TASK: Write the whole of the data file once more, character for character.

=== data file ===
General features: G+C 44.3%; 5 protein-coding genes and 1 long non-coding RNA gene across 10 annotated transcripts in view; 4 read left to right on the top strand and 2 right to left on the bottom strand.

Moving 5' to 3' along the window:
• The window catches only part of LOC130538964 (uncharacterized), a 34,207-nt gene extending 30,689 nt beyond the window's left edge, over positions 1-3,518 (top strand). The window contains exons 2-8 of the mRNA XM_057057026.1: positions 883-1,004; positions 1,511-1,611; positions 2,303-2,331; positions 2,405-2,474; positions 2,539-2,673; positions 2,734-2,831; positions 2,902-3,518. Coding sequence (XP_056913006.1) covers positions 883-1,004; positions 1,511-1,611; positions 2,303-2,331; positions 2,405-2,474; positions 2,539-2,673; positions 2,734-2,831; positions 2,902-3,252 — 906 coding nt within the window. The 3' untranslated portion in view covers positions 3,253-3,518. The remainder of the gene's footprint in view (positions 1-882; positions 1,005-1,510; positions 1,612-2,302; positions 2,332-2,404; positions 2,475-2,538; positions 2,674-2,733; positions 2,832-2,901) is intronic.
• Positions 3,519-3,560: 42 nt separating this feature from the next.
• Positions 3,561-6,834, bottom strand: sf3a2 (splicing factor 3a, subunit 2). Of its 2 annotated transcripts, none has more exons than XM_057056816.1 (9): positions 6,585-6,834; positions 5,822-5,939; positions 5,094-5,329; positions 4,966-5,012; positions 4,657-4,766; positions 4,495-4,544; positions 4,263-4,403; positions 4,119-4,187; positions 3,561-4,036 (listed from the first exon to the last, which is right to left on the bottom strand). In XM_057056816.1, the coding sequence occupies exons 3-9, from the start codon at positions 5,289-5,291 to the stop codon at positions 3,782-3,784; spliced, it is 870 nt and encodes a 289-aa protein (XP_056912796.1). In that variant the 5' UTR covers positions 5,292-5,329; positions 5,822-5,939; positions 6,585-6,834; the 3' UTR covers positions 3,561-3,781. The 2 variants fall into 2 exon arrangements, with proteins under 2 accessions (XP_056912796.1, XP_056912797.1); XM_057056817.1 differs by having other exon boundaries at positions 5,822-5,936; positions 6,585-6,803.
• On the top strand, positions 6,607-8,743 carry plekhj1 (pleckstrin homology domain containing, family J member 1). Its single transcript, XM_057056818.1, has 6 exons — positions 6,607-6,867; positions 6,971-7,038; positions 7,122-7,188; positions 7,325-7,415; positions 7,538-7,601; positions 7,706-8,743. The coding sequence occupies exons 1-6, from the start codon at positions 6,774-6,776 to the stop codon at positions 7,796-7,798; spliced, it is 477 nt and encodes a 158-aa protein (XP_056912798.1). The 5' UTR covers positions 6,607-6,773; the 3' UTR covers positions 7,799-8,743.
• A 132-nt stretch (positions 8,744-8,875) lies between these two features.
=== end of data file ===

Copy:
General features: G+C 44.3%; 5 protein-coding genes and 1 long non-coding RNA gene across 10 annotated transcripts in view; 4 read left to right on the top strand and 2 right to left on the bottom strand.

Moving 5' to 3' along the window:
• The window catches only part of LOC130538964 (uncharacterized), a 34,207-nt gene extending 30,689 nt beyond the window's left edge, over positions 1-3,518 (top strand). The window contains exons 2-8 of the mRNA XM_057057026.1: positions 883-1,004; positions 1,511-1,611; positions 2,303-2,331; positions 2,405-2,474; positions 2,539-2,673; positions 2,734-2,831; positions 2,902-3,518. Coding sequence (XP_056913006.1) covers positions 883-1,004; positions 1,511-1,611; positions 2,303-2,331; positions 2,405-2,474; positions 2,539-2,673; positions 2,734-2,831; positions 2,902-3,252 — 906 coding nt within the window. The 3' untranslated portion in view covers positions 3,253-3,518. The remainder of the gene's footprint in view (positions 1-882; positions 1,005-1,510; positions 1,612-2,302; positions 2,332-2,404; positions 2,475-2,538; positions 2,674-2,733; positions 2,832-2,901) is intronic.
• Positions 3,519-3,560: 42 nt separating this feature from the next.
• Positions 3,561-6,834, bottom strand: sf3a2 (splicing factor 3a, subunit 2). Of its 2 annotated transcripts, none has more exons than XM_057056816.1 (9): positions 6,585-6,834; positions 5,822-5,939; positions 5,094-5,329; positions 4,966-5,012; positions 4,657-4,766; positions 4,495-4,544; positions 4,263-4,403; positions 4,119-4,187; positions 3,561-4,036 (listed from the first exon to the last, which is right to left on the bottom strand). In XM_057056816.1, the coding sequence occupies exons 3-9, from the start codon at positions 5,289-5,291 to the stop codon at positions 3,782-3,784; spliced, it is 870 nt and encodes a 289-aa protein (XP_056912796.1). In that variant the 5' UTR covers positions 5,292-5,329; positions 5,822-5,939; positions 6,585-6,834; the 3' UTR covers positions 3,561-3,781. The 2 variants fall into 2 exon arrangements, with proteins under 2 accessions (XP_056912796.1, XP_056912797.1); XM_057056817.1 differs by having other exon boundaries at positions 5,822-5,936; positions 6,585-6,803.
• On the top strand, positions 6,607-8,743 carry plekhj1 (pleckstrin homology domain containing, family J member 1). Its single transcript, XM_057056818.1, has 6 exons — positions 6,607-6,867; positions 6,971-7,038; positions 7,122-7,188; positions 7,325-7,415; positions 7,538-7,601; positions 7,706-8,743. The coding sequence occupies exons 1-6, from the start codon at positions 6,774-6,776 to the stop codon at positions 7,796-7,798; spliced, it is 477 nt and encodes a 158-aa protein (XP_056912798.1). The 5' UTR covers positions 6,607-6,773; the 3' UTR covers positions 7,799-8,743.
• A 132-nt stretch (positions 8,744-8,875) lies between these two features.